"Body camera footage from a fatal officer involved. Shooting is now available to the public. The footage from Lamarque police officer Jose Santos body camera show Santos shot 22 year old Joshua Feast earlier this month. The shooting happened across the street from Feast Uncle's home. The investigation is ongoing and no employment action has been taken against Santos

Lamarque Police Jose Santos Joshua Feast Santos Feast Uncle
La Marque, Texas, officials investigate fatal shooting of Joshua Feast

Rush Limbaugh

00:31 sec | 3 weeks ago

La Marque, Texas, officials investigate fatal shooting of Joshua Feast

"Officer involved. Shooting in East Texas 22 year old Joshua Feast died December 9th shot in the back by Lamarque Police officer Jose Santos. Civil rights attorney Benjamin Crump represents the feast family, he says an independent autopsy finds what witnesses reported feast was running away from Police when he was shot now on paid leave. Attorney Crump wants Officer Santos fired Galveston County's sheriff's Department and the district attorney's office. Investigating this case. Kimberly James W. B.

Joshua Feast Lamarque Police Jose Santos Benjamin Crump East Texas Attorney Crump Officer Santos Sheriff's Department Galveston County Kimberly James W. B.
Panthers fire general manager Marty Hurney after 4-10 start; Carolina also fired Hurney in 2012

John Williams

00:51 sec | 3 weeks ago

Panthers fire general manager Marty Hurney after 4-10 start; Carolina also fired Hurney in 2012

"Playoff hopes are still alive, if not exactly a flame. They did their part, though winning their second straight. Building a 20 to 7 first half lead than holding off the Vikings in a 33 27 win quarterback Mitch too risky pass for 202 yards and a touchdown. David Montgomery ran for a career high 1 46 and two scores and Cairo, Santos kicked four field goals. The Bear's back toe 507 and seven playing at one and 13 Jacksonville. Next week and still needing some help. The Arizona Cardinals have two games left. They have a one game lead on the Bears in the NFC playoff picture. Last night, Cleveland beat the Giants 20 to 6 tonight. Pittsburgh plays at Cincinnati and the Carolina Panthers today fired their general manager, Marty Hurting.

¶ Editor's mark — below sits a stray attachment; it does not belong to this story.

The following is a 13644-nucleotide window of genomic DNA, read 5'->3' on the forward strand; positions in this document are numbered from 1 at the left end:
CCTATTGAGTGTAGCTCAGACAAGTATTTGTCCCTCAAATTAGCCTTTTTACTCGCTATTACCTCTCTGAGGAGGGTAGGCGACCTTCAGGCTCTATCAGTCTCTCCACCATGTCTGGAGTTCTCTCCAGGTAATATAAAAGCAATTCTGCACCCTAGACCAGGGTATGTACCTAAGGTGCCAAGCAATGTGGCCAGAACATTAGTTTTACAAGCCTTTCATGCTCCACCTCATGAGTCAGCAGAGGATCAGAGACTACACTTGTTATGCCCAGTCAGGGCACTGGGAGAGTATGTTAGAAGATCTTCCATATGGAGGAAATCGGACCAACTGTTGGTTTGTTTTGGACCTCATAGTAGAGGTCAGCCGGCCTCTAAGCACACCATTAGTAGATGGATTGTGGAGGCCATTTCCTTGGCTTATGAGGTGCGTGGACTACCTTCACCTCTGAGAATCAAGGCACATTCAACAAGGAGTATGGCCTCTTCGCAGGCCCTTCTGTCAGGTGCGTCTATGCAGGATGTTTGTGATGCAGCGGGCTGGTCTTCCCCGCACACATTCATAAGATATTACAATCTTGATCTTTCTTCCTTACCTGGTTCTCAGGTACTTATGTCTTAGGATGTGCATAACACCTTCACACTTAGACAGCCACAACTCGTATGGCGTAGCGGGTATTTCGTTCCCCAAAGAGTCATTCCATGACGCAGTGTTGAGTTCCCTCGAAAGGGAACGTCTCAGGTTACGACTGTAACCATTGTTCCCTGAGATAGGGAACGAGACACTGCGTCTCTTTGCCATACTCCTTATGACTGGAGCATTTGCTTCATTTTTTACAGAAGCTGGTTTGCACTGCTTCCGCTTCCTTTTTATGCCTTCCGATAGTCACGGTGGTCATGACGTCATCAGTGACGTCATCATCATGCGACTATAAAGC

David Montgomery Vikings Mitch Santos Cairo Arizona Cardinals Jacksonville NFC Bears Cleveland Giants Pittsburgh Cincinnati Carolina Panthers Marty Hurting
Kelly Ripa, Mark Consuelos to Develop Primetime Version of ‘All My Children’ at ABC

Colleen and Bradley

00:32 sec | Last month

Kelly Ripa, Mark Consuelos to Develop Primetime Version of ‘All My Children’ at ABC

"Is in early development on a show called Pine Valley. Ah primetime version of the soap All my Children. Kelly Ripa and Mark Consuelo Sue both appeared on the show are executive producing, and in this all my Children follow up. A young journalist with secret agenda comes to expose the dark and murderous history of Pine Valley on Lee to become entangled in a feud between the cane and Santos families. I don't know what any of that means that I'm here operas, man. Yeah, well, if you watched all my Children, you know exactly what that means. Yes, Yes.

Pine Valley Mark Consuelo Sue Kelly Ripa Santos LEE
Columbus Crew: Nagbe, Santos out for MLS Cup against Seattle Sounders

News, Traffic and Weather

00:22 sec | Last month

Columbus Crew: Nagbe, Santos out for MLS Cup against Seattle Sounders

Secrets from the Happiness Lab With Laurie Santos

10% Happier with Dan Harris

04:40 min | Last month

Secrets from the Happiness Lab With Laurie Santos